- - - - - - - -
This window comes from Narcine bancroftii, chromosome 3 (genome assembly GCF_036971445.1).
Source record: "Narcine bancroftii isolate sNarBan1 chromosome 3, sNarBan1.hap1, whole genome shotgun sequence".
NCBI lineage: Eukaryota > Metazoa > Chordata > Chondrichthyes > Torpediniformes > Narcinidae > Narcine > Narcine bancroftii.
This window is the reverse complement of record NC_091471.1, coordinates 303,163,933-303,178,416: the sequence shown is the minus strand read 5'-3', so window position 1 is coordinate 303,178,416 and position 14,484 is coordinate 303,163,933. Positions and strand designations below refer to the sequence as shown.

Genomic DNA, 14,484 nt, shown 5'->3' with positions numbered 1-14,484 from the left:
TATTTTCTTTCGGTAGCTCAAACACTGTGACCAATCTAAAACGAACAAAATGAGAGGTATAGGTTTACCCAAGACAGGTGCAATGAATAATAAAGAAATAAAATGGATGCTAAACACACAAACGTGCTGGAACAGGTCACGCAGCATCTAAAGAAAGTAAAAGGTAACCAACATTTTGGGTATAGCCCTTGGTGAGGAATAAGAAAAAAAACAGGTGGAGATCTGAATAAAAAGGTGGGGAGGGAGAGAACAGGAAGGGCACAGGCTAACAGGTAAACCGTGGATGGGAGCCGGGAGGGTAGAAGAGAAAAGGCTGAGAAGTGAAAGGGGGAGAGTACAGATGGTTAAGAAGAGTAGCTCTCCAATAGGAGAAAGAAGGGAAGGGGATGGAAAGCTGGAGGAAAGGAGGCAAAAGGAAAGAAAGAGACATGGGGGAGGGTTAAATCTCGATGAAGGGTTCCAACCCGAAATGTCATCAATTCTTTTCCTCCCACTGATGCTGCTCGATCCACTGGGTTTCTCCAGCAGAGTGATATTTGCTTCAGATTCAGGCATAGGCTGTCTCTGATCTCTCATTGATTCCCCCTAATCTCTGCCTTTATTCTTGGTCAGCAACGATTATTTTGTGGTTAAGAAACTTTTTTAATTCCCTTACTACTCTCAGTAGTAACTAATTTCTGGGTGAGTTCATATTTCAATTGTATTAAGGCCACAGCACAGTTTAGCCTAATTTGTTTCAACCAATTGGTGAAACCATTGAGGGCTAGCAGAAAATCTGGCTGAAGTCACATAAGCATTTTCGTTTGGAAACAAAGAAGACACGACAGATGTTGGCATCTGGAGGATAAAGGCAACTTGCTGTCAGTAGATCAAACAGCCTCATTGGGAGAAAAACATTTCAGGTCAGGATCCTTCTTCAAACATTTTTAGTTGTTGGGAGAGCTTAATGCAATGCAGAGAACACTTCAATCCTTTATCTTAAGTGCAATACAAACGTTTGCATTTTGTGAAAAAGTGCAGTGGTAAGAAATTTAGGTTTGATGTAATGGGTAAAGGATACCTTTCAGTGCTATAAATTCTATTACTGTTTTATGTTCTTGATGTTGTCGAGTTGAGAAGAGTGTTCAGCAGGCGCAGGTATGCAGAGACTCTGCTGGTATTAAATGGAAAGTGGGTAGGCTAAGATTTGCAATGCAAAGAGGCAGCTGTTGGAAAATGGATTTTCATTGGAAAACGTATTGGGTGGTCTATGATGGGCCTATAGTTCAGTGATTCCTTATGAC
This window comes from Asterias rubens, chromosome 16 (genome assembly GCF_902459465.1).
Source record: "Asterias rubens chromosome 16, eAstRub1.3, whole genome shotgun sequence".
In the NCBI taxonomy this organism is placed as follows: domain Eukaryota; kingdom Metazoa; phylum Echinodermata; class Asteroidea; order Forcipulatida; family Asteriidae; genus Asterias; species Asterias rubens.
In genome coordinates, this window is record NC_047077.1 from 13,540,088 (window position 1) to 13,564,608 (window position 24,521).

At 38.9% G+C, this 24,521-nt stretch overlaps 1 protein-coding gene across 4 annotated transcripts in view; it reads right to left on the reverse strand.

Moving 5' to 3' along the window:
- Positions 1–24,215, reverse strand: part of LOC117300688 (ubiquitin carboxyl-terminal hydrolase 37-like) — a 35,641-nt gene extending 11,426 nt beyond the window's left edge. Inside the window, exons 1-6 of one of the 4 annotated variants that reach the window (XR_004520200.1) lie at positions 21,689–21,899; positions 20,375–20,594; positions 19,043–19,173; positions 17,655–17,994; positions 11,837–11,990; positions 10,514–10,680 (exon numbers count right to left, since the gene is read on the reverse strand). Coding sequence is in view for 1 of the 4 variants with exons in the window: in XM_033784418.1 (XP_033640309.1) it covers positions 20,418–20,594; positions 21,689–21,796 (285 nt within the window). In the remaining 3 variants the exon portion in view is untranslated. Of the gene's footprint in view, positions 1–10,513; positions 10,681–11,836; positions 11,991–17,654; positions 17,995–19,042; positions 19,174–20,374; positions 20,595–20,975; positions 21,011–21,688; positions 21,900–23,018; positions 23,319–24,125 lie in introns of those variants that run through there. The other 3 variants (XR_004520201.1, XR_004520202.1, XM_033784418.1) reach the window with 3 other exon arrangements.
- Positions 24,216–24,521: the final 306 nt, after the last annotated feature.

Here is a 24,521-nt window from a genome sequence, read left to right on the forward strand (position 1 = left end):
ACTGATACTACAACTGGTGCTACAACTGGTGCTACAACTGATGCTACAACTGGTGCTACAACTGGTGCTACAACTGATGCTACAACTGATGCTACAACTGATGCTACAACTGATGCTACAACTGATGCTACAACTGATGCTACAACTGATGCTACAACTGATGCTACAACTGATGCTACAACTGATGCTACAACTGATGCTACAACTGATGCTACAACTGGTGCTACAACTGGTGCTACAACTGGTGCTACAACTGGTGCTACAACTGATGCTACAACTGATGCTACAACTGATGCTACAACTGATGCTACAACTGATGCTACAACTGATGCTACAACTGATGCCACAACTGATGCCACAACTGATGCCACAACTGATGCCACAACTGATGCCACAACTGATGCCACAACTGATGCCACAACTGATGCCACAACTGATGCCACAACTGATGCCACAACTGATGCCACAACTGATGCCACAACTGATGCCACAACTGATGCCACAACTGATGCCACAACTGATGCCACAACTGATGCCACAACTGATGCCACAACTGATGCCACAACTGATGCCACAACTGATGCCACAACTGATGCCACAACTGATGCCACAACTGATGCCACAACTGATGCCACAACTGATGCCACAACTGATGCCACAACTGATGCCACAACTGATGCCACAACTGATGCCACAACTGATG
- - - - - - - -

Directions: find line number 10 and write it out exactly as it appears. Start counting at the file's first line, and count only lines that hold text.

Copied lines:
In genome coordinates, this window is record NC_047077.1 from 13,540,088 (window position 1) to 13,564,608 (window position 24,521).